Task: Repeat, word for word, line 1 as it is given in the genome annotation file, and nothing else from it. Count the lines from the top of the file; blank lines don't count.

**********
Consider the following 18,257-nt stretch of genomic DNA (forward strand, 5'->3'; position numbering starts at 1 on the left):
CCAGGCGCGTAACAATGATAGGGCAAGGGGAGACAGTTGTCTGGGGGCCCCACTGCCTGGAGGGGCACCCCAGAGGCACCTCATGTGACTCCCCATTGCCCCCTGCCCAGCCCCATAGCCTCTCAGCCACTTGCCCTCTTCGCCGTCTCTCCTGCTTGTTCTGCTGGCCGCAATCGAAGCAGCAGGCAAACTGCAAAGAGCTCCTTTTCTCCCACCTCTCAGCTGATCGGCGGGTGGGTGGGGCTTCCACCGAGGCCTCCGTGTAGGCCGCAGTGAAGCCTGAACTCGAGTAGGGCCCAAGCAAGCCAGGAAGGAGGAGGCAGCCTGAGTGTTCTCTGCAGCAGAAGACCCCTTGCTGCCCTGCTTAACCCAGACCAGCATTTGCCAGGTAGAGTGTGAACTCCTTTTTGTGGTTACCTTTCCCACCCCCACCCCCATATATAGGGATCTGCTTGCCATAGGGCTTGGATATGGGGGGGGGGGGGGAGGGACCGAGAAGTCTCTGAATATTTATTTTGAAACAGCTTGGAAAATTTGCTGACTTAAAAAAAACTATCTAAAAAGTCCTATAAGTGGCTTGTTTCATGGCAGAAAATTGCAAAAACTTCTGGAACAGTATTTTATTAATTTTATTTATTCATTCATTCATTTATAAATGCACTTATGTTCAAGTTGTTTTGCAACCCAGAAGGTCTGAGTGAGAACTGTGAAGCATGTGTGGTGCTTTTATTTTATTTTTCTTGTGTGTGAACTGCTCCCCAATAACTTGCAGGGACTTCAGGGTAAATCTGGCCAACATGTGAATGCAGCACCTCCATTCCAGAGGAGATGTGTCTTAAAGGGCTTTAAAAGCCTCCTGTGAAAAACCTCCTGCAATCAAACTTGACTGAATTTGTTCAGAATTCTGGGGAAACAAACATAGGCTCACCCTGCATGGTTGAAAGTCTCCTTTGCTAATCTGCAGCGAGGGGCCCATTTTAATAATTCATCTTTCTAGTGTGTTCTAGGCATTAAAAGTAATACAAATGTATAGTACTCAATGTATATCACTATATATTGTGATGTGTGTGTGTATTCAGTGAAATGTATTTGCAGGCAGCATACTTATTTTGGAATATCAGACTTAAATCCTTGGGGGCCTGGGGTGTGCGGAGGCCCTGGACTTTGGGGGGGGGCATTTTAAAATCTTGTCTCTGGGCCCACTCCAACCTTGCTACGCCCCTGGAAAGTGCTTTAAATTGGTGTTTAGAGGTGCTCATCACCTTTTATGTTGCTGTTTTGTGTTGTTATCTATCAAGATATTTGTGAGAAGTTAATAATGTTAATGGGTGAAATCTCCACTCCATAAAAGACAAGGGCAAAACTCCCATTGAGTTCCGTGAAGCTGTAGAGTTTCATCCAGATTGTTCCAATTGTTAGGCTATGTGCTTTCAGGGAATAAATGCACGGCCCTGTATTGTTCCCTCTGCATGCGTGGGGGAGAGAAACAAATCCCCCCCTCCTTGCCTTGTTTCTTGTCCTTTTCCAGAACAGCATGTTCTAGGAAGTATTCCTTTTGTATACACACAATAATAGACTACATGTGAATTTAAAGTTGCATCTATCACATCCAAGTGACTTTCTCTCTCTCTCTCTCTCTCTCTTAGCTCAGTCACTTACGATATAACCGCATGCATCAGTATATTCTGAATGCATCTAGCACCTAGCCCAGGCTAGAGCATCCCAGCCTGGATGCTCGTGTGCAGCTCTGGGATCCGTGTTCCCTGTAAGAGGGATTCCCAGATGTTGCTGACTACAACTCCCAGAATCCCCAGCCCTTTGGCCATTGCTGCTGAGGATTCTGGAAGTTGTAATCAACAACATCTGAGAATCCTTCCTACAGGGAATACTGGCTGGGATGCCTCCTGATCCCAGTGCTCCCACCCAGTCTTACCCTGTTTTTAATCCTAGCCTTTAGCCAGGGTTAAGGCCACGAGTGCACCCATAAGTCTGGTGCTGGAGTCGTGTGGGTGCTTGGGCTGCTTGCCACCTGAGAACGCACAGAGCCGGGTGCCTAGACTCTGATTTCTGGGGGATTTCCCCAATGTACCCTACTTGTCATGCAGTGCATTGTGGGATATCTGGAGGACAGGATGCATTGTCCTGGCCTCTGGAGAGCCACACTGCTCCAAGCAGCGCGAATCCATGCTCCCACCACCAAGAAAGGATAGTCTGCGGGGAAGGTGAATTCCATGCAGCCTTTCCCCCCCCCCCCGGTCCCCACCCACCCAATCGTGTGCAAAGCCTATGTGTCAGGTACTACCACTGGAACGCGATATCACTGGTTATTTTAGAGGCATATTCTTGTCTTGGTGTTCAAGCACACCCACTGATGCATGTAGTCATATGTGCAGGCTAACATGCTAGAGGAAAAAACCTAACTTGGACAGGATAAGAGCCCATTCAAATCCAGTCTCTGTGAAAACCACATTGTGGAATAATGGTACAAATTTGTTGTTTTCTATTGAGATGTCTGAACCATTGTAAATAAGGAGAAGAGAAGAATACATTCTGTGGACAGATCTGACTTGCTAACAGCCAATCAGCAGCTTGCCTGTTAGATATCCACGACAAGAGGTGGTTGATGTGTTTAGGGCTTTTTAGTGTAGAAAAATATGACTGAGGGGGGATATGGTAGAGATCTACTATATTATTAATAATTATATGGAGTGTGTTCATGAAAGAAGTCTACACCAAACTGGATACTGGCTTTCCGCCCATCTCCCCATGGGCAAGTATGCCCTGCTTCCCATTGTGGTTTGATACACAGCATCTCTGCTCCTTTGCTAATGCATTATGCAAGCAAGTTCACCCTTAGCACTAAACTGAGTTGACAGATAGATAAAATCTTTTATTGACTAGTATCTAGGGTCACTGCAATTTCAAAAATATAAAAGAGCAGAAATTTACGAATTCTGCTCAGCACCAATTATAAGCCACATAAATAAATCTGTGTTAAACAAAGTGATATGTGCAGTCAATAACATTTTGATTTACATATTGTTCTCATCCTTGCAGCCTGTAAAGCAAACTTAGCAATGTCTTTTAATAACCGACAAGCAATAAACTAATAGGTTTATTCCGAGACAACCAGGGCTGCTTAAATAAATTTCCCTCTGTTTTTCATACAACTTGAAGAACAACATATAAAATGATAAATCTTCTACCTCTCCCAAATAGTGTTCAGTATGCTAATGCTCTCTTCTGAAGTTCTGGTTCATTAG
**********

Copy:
Consider the following 18,257-nt stretch of genomic DNA (forward strand, 5'->3'; position numbering starts at 1 on the left):